FaithWorld

Watching Bahrain, Saudi Shi’ites demand reforms

saudi shi'ite

(Shi'ite Saudi Muslim worshippers during the Ashura festival in Qatif ,December 27, 2009/Zaki Ghawas)

When Saudi Shi’ites mark the birthday of the Prophet Mohammad, meeting at mosques and exchanging sweets is only part of what’s going on. The Shi’ites also are testing the tolerance of Sunni clerics and taking advantage of reforms introduced by King Abdullah that allow them greater freedom to practise their branch of Islamic faith.

For the hundreds of Shi’ites who gathered on Sunday in the rundown eastern town of Awwamiya, near the Gulf coast, this year is special. Just an hour’s drive and a bridge away is the island nation of Bahrain, usually a place where Saudis go for a bit of weekend fun but now the scene of a majority Shi’ite uprising that is challenging the minority Sunnis’ grip on power.

“You need to demand reforms and start popular movements if you want to achieve something. If you don’t do anything the government will not act,” said Mohammed, a young man who, like others, gave only his first name.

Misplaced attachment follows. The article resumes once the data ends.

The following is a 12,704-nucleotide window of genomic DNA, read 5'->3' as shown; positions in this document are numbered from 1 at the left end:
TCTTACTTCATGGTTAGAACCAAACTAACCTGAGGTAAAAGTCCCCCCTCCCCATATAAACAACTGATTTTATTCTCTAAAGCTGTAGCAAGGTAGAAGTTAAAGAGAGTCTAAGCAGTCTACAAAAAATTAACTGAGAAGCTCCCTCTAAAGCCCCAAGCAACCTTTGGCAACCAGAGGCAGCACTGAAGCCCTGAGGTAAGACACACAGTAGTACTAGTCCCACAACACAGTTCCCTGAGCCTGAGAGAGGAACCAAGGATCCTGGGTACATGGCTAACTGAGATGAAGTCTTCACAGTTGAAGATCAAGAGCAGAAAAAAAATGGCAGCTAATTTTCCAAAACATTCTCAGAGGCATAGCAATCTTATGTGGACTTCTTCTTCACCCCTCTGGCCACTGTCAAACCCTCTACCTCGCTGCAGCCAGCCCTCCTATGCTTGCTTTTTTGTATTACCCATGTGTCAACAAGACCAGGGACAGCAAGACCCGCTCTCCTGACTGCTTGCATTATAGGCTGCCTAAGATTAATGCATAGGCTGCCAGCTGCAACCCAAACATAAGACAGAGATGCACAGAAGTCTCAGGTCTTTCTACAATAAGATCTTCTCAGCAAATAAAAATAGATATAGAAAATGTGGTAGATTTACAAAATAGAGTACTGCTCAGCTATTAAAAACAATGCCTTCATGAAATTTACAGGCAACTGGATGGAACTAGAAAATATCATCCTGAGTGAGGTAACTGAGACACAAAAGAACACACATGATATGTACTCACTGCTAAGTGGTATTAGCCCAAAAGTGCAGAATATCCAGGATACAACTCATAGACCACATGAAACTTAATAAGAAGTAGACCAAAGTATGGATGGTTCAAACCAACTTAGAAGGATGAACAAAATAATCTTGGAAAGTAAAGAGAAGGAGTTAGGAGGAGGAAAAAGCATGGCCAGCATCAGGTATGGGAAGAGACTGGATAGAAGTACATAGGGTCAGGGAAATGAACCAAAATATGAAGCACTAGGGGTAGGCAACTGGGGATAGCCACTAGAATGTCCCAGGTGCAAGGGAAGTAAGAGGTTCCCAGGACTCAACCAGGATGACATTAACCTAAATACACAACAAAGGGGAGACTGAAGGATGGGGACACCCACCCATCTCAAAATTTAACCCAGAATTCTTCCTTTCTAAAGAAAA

“You need to make use of the fact that the regime is in a weak position,” he said, referring to anti-government protests sweeping across the Arab world after popular uprisings toppled the rulers of Tunisia and Egypt.

Bahrain aims to control vote amid Sunni-Shi’ite tension

bahrainBahrain’s elections on Saturday are unlikely to bring change to an assembly with little clout, but the government is leaving nothing to chance as it tightens security and makes it tougher for majority Shi’ites to vote.

Critics say densely populated Shi’ite areas are not represented in parliament according to their share in Bahrain’s 1.3 million population, and in some cases Shi’ite voters, of whom 300,000 are registered — have been moved to Sunni areas where their votes have less impact. (Photo: Bahrain’s King Hamad bin Isa al-Khalifa, December 15, 2009/Stephanie McGehee)

“The types of rules and laws that are passed still favour the Sunni elites over the majority Shi’ite population,” said Theodore Karasik of Dubai’s Institute for Near East and Gulf Military Analysis. “The Shi’ites are angered because they want more inclusion in decision-making and they want more jobs in government ministries, but these kinds of legislations don’t come up.”